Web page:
This survey introduces students to a rich variety of fiction, poetry, and drama in English, with focus on particular nations or cultural themes. Each section of the course is unique and is designed for students to learn the vocabulary of literary studies. The course emphasizes writing skills, with at least three essay assignments, and students will receive help, wherever needed, in planning, developing, and writing effective essays.
Please apply to Dr. Barbara Rose


30:147 Literary traditions                                                           Fall (1 section) Winter (1 section)
This survey introduces students to a rich variety of fiction, poetry, and drama in English, with focus on historical content. Each section of the course is unique and is designed for students to learn the vocabulary of literary studies. The course emphasizes writing skills, with at least three essay assignments, and students will receive help, wherever needed, in planning, developing, and writing effective essays.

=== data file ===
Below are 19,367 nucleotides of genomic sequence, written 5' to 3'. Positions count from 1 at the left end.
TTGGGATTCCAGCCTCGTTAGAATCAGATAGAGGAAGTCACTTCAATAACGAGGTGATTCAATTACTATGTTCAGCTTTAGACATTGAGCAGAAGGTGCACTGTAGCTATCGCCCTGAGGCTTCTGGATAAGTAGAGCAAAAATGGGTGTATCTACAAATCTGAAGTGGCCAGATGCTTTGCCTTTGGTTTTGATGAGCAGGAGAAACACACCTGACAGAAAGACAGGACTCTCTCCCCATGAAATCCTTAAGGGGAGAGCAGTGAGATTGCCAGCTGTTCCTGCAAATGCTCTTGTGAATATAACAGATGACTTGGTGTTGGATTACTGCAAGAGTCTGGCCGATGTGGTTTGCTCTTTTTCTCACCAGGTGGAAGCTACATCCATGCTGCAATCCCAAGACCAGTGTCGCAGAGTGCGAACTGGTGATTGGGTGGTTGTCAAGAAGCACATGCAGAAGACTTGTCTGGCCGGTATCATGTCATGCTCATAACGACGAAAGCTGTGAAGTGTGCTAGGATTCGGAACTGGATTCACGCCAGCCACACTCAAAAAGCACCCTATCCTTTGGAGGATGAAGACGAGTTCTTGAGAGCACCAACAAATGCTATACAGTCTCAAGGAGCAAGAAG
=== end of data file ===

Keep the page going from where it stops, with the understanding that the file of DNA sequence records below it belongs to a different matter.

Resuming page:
Please apply to Dr. Barbara Rose


30:274 Creative Writing                                                                                                            Fall (1 section)
Creative Writing provides students with an organized and intensive approach to writing fiction, creative non-fiction, poetry, drama, and film. The course requires the completion of in-class exercises, regular writing assignments, a term project, and readings from various genres and critical perspectives. Topics for study include structure, style, voice, genre, audience, narrative, and meaning. The course will stress the important relationship between writing and reading.
Please apply to Dr. Barbara Rose


30:331 Life without Shakespeare                                                                                           Fall term